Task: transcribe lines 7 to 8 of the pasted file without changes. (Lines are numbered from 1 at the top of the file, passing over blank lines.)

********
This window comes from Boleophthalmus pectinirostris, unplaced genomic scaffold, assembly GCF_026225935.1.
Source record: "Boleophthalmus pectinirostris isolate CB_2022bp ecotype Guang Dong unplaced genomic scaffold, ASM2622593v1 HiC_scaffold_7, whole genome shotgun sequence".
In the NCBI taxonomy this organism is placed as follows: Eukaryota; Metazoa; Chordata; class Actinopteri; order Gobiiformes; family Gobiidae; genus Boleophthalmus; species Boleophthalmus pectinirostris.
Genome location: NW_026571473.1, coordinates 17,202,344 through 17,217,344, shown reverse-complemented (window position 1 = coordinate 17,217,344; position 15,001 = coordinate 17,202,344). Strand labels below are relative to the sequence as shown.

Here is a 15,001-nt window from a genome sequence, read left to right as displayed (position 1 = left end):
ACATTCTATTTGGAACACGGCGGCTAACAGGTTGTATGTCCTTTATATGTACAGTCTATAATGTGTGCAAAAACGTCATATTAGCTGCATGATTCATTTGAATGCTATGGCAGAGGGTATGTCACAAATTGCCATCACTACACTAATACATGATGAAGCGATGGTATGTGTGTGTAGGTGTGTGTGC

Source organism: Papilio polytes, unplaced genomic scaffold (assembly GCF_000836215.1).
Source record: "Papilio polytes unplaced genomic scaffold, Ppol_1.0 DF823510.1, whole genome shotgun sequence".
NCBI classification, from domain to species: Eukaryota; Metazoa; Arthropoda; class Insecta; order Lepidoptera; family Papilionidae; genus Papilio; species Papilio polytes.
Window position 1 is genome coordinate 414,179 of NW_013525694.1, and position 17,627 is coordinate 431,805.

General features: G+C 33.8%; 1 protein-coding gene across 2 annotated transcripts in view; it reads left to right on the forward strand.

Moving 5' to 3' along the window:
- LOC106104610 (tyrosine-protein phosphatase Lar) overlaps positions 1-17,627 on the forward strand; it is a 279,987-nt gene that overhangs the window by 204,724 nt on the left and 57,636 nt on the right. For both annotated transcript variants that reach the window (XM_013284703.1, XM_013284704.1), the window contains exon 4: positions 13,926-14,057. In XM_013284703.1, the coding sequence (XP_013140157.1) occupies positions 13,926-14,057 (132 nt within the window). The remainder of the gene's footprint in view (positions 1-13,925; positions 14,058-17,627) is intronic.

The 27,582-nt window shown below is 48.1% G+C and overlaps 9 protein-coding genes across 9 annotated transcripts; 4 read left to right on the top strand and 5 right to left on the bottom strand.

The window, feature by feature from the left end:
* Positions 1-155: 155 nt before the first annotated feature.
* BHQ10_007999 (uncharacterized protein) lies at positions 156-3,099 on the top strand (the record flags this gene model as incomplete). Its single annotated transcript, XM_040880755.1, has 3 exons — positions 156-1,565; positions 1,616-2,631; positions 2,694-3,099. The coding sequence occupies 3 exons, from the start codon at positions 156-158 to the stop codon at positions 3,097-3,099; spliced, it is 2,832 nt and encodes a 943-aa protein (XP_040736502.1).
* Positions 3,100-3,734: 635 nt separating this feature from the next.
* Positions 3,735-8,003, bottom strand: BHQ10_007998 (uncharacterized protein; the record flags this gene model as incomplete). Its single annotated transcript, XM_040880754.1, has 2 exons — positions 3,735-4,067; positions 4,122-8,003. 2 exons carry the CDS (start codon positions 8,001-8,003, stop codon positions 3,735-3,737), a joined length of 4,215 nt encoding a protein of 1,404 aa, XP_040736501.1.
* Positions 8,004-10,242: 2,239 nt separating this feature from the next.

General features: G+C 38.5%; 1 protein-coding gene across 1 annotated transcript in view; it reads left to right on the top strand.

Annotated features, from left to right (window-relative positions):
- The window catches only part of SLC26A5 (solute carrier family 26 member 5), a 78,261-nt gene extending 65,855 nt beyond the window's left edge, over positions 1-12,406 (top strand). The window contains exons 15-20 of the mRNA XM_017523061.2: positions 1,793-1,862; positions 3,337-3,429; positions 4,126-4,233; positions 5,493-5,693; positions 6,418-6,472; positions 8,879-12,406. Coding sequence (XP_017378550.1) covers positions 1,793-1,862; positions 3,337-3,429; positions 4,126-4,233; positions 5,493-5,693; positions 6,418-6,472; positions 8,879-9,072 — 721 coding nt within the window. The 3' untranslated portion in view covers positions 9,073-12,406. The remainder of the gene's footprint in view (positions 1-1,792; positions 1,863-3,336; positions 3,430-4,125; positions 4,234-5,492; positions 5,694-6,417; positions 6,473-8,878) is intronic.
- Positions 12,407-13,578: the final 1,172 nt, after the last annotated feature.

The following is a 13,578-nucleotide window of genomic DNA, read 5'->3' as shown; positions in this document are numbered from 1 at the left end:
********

Source organism: Papilio polytes, unplaced genomic scaffold (assembly GCF_000836215.1).
Source record: "Papilio polytes unplaced genomic scaffold, Ppol_1.0 DF823510.1, whole genome shotgun sequence".